Semantron 23 Summer 2023

Promises in law

University leads to an average increase in annual income of ~£10000 4 as of 2021, and advertising deals for influencers can be worth tens of thousands). 5

In all, therefore, it is clear that Freya would have a viable claim against her aunt.

Likely Court Orders and Outcomes in the event of Freya’s claim being successful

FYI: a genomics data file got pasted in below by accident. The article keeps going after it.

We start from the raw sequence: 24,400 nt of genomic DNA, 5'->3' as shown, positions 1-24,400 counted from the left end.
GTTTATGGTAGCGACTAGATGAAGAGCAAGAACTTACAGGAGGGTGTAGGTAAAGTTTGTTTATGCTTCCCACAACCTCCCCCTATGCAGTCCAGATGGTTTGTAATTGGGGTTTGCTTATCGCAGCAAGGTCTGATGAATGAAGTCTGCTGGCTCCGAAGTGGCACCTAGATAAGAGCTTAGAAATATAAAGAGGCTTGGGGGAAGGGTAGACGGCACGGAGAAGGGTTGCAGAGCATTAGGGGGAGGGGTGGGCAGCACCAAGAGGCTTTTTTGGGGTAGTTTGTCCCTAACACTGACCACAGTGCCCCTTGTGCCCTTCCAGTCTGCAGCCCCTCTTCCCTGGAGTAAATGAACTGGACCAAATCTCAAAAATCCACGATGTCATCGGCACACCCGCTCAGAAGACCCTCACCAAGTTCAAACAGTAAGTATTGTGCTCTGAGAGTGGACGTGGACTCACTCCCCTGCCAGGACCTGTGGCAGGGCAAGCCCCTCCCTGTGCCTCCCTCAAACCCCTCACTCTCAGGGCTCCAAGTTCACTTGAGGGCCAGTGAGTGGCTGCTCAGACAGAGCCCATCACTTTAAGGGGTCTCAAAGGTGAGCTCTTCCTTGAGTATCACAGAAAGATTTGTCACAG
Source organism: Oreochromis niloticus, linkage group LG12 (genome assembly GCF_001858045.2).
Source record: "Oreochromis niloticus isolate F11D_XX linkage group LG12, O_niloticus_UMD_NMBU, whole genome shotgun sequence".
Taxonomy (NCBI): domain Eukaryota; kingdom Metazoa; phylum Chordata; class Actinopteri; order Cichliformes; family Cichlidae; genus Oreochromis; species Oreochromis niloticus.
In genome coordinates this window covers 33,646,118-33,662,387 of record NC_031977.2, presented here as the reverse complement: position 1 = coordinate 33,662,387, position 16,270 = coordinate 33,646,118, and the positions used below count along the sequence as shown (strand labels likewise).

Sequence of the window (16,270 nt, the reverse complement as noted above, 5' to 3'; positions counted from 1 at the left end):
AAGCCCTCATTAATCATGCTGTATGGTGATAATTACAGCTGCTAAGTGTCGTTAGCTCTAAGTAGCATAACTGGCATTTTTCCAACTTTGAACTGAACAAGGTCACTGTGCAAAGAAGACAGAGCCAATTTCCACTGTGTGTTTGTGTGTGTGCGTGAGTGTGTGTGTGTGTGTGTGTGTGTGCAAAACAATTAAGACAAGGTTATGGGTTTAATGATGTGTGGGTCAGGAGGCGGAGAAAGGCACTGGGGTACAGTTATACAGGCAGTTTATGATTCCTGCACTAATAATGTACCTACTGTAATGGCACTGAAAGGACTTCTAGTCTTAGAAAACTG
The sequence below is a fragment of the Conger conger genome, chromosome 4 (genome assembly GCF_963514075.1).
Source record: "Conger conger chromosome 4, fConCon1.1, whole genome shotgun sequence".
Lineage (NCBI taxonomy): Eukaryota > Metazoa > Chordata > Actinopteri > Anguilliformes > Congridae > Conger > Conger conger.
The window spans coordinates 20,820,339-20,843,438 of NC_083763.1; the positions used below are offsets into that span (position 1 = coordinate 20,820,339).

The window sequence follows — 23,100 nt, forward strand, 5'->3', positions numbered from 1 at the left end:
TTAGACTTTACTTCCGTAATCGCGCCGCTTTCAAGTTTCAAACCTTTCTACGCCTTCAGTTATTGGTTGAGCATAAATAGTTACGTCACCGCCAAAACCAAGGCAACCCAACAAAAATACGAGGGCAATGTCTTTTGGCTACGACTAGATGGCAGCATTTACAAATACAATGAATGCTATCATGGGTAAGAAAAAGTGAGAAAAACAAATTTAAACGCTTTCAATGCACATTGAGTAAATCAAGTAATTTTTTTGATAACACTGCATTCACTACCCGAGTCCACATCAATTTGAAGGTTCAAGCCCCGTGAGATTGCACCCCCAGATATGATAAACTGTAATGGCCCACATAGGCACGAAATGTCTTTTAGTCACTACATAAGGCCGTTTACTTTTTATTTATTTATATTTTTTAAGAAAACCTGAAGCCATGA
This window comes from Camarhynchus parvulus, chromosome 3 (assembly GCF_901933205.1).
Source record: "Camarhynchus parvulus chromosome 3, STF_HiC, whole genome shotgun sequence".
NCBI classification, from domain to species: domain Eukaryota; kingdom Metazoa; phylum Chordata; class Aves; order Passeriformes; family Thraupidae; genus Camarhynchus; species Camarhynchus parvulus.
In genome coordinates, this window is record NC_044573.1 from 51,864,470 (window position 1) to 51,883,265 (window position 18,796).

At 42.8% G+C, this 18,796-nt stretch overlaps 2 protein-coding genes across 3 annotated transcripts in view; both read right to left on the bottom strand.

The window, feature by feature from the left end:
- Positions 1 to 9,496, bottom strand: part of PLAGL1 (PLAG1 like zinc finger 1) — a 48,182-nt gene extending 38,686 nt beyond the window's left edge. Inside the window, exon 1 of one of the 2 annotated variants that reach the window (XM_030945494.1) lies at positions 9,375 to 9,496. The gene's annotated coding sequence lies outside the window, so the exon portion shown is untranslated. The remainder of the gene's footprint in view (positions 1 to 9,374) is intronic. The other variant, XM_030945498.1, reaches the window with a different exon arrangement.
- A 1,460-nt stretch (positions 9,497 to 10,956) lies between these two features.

Under Section 3.2 of the new legislation, ‘ the purpose of granting relief under this act is to deal with the unconscionability of the Defendant’s actual or anticipated repud iation of this assurance ’. With this goal in mind, it would be reasonable for the court to order that Freya receives, at a minimum, financial compensation of at least £5000, to renumerate her for her expenditure on the cottage while she was under the impression that she would inherit the farm. This follows the precedent set in the overwhelming majority of successful claims in modern times, with the direct capital expenditure of the claimant being reimbursed in kind by the defendant. However, beyond this initial sum of £5000, the world of court orders and compensation in estoppel cases becomes more complex and opaque. While it may seem at first glance like Freya should be transferred ownership of the farm outright by the defendant, legal precedent and case law proves that this is an exceedingly unlikely outcome. The case of Anaghara vs Anaghara [2020] proves this: 6 a widow was assured by her husband that she could continue to live in the house they had shared after his death, but when she was widowed and claimed the deed to the property, she only received a lifetime interest in the property, rather than ownership outright. This demonstrates that even in the most compelling of cases, where a widow has been living in the same property for decades with her husband, who assured her that she would inherit it, outright property transfer is still often not the final outcome. Therefore, Section 3.3c ( ‘ the Defendant transfer ownership of land to the Claimant ’ ) is most likely ruled out as an outcome. Alternatively, under Section 3.3ai ( ‘ the Defendant pay compensation to the Claimant assessed by reference to the value of the assurance ’ ), one could also argue that the proceeds from the sale of the farm (£5.5 million) should be given to Freya, considering that that was the total value of Aparna’s assurance. However, this argument is also flawed, as Freya’s claim to the land is simply not strong enough: as proven by the cases Jennings v Rice [2002] and Cobbe v Yeoman’s Row Management [2008] , 7 it is the legal precedent for financial compensation to be partial in estoppel cases, with reimbursement accounting for only a segment of the total value of the assurance, despite Section 3.3ai. Even in Yaxley v Gotts [2000] , 8 a case which is exemplary of a successful estoppel claim, Yaxley only 5 Department of Education, earnings. 6 Anaghara v Anaghara [2020] EWHC 3091 (Ch), estoppel-claims-a-recent-case-round-up. 7 Cobbe v Yeoman's Row Management Ltd [2008] UKHL 55. 8 Yaxley v Gotts [2000] 32 HLR 547.


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